We could connect them in parallel and use the same resistor to limit the current but we run into some problems. First due to variations in the manufacturing process, each LED will have a slightly different forward voltage, this means it will draw a slightly different current which could results in uneven illumination or even failure of the LED if it’s driven over the specified current.

In modern applications like for example display backlight it is very important to have even illumination across all LEDs. So it's better to avoid connecting LEDs in parallel.

Step 6: Connecting LEDs in Series

The best way to connect multiple LEDs to have the same current driving each LED would be in series. You would connect the 5 LEDs that we had earlier in series and drive them with a constant voltage source, same as before limiting the current with a resistor. And you would think problem solved but the problem is only partially solved because of another property of diodes that also applies to LEDs as well.

The forward voltage will decrease with an increase in temperature. If the forward voltage drops, the forward current will increase, heating the LED even more. And there is another property that we need to be aware off the exponential curve between forward voltage and forward current. This tells us that with a small change in forward voltage we get a big change in forward current and this could potentially lead to LED failure due to thermal runaway.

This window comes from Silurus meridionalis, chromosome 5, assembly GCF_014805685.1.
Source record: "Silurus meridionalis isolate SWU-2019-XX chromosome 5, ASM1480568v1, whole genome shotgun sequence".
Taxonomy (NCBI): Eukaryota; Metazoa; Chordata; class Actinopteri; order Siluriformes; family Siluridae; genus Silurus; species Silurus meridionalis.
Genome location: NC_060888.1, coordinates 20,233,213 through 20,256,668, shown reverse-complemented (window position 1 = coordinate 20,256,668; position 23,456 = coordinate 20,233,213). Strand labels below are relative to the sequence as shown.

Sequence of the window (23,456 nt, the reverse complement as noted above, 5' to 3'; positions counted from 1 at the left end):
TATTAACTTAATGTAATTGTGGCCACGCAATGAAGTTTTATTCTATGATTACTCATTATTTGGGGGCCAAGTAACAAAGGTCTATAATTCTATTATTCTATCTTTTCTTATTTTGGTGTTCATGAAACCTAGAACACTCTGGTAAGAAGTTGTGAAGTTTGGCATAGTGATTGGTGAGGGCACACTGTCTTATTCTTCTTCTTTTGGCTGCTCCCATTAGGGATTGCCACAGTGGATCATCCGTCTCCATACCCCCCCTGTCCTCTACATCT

So the way we solve this problem is by using a constant current source. These days there are many integrated circuits especially designed for driving LEDs with a constant current because the advantages are clear. One might argue that if you have LEDs in series, if one of them fails, the whole string will be inactive and that is true from an electrical point but in practice, LEDs have become so reliable that if the circuit is properly designed there is very little chance of an LED failing over the quoted lifespan

So, that was all, I hope this instructable was useful if so please leave a comment or hit the like or dislike button to send me some feedback.

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    Question 2 years ago on Step 5

    I have a twin recess mounted COB LED luminaire (as shown in attached image) with power rating of 2x12W, where each COB requires approx 40V DC and 300mA to illuminate. I wish to power the 2x12W luminaire using single dimmable driver (1-10V) (a) What driver do I need to use - constant current or constant voltage ?(b) What additional elements do I need to use to ensure safety of lamps without compromising illumination? Thanks for you help in advance.

    Twin COB.jpg